In 1937 Lieutenant Akers was assigned as the communications officer, Aircraft Base Force, once again aboard USS Wright.

Akers was promoted to lieutenant commander, 23 June 1938. He was assigned to the Bureau of Engineering at the Navy Department, Washington, D.C.

Lieutenant Commander Akers took command of the USS George E. Badger (AVP-16) in 1940. This was a Clemson-class destroyer which had been converted to a sea plane tender. He was promoted to the rank of commander (temporary), 1 January 1942, with the rank becoming permanent on 30 June 1942.

During the early months of World War II, Commander Akers was the Navigator aboard USS Hornet (CV-8). He participated in the Halsey-Doolittle Raid, giving Colonel James H. Doolittle the latest position of the aircraft carrier just before he took off to attack Japan, 18 April 1942. Two months later, Commander Akers was aboard Hornet during the Battle of Midway.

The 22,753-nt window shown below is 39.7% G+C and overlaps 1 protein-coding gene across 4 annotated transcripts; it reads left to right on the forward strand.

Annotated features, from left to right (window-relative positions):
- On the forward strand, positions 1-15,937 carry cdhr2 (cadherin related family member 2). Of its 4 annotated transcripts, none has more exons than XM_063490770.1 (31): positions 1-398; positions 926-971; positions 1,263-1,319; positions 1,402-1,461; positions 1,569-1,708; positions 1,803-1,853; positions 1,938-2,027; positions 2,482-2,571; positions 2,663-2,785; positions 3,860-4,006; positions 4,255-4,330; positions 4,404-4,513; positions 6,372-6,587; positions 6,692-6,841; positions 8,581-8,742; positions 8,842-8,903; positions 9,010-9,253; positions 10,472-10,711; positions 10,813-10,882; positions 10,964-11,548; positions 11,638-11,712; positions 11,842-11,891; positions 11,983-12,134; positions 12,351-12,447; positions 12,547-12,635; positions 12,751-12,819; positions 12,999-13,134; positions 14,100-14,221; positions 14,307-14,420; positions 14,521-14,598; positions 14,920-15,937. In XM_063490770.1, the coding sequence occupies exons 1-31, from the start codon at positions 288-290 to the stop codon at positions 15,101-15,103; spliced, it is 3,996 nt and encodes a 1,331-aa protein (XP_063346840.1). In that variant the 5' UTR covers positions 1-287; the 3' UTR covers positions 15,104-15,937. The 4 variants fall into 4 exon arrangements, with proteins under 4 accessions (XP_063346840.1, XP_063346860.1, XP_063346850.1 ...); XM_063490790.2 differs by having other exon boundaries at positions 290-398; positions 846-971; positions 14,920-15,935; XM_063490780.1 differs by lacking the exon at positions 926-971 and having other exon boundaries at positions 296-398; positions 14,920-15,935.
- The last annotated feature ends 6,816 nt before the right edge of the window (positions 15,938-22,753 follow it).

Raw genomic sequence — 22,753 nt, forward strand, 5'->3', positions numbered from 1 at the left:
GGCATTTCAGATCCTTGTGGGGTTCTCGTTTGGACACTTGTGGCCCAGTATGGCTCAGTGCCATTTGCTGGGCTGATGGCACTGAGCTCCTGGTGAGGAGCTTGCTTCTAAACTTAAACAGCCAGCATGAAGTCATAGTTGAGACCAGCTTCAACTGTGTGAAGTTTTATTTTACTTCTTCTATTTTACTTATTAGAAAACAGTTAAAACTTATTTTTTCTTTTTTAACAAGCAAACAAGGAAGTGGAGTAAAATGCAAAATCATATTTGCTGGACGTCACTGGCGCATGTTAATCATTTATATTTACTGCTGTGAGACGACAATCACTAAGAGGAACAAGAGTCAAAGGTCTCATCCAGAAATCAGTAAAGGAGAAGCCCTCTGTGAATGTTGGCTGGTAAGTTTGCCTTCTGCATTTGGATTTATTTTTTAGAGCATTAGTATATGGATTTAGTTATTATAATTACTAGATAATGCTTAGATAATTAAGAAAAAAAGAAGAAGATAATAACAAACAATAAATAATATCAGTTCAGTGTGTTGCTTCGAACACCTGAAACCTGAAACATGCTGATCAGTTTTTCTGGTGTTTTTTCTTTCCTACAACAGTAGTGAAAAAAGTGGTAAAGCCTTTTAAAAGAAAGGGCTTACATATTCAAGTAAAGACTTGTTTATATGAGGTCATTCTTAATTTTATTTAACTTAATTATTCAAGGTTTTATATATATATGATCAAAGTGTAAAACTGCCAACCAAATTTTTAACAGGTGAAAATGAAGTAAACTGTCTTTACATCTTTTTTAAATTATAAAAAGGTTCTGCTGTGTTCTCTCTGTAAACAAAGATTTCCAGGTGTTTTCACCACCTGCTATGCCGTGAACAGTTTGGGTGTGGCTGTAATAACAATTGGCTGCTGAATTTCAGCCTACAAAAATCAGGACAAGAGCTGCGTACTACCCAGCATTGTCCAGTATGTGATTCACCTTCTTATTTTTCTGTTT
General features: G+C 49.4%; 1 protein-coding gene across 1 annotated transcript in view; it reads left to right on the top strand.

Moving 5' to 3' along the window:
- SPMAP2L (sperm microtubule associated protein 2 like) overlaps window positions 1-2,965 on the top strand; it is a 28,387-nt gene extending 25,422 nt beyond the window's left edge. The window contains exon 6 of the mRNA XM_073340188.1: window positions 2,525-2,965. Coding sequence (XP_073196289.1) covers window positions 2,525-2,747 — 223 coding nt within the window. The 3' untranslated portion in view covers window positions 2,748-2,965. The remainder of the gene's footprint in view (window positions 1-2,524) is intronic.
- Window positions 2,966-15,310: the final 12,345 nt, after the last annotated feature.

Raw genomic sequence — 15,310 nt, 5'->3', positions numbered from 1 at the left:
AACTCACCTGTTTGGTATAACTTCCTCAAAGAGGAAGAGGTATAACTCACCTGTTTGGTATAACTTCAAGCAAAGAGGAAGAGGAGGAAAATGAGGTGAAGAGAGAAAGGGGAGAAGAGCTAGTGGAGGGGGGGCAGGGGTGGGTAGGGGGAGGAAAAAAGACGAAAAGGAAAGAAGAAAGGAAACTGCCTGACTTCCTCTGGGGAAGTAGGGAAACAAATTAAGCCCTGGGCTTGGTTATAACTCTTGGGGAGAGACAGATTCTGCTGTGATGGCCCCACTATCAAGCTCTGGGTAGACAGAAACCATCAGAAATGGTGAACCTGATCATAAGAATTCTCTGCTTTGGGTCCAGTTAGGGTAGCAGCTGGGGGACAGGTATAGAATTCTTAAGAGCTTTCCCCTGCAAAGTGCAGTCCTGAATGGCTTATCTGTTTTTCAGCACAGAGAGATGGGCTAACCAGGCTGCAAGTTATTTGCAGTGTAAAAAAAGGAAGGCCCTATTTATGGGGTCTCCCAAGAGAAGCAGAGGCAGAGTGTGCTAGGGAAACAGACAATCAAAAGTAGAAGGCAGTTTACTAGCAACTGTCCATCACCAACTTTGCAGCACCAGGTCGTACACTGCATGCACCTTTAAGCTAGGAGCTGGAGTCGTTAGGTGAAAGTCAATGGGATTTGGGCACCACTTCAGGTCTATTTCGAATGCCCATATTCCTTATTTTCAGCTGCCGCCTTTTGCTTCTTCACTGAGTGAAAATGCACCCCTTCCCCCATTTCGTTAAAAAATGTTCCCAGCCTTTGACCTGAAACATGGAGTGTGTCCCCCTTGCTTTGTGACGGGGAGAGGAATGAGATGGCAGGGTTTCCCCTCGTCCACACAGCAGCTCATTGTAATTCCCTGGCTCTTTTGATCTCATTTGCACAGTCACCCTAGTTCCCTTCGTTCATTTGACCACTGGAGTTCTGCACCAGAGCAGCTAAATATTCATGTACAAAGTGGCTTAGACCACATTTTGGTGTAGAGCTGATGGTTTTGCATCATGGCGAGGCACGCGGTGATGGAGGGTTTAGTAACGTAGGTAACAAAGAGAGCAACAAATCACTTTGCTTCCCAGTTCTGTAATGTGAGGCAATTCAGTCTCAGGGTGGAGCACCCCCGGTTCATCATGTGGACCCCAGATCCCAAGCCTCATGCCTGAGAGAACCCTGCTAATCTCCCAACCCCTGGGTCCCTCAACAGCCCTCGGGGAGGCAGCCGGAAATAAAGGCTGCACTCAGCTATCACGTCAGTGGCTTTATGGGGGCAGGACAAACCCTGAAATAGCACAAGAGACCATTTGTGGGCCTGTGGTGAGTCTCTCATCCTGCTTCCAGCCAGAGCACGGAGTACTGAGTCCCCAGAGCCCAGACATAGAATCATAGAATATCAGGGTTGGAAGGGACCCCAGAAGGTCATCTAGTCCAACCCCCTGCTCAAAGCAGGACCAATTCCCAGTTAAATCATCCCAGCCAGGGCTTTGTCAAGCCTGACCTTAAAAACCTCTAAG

USS Hornet (CV-8), Captain Marc A. Mitscher, U.S.N., commanding, 27 October 1942. The aircraft carrier is painted in Measure 12 camouflage, Sea Blue 5-S, Ocean Gray 5-O and Haze Gray 5-H. (U.S. Navy)

Commander Akers was promoted to captain (temporary) 1 April 1943. On 15 April 1945, he took command of the newly-repaired Lexington-class aircraft carrier, USS Saratoga, CV-3. He remained in command until 4 February 1946.

USS Saratoga (CV-3) under way in Puget Sound, 15 May 1945, Captain Frank P. Akers, commanding. (U.S. Navy)

Captain Akers’ rank was made permanent on 1 May 1949. Less than a year later, 1 March 1950, Captain Akers was promoted to rear admiral. He remained in the Navy until April 1963, when he retired with nearly 45 years of service.

Rear Admiral Frank Peak Akers, United States Navy (Retired) died at the George Washington University Hospital, Washington, D.C., 22 March 1988, 6 days before his 89th birthday. He was buried at the Arlington National Cemetery.

© 2019, Bryan R. Swopes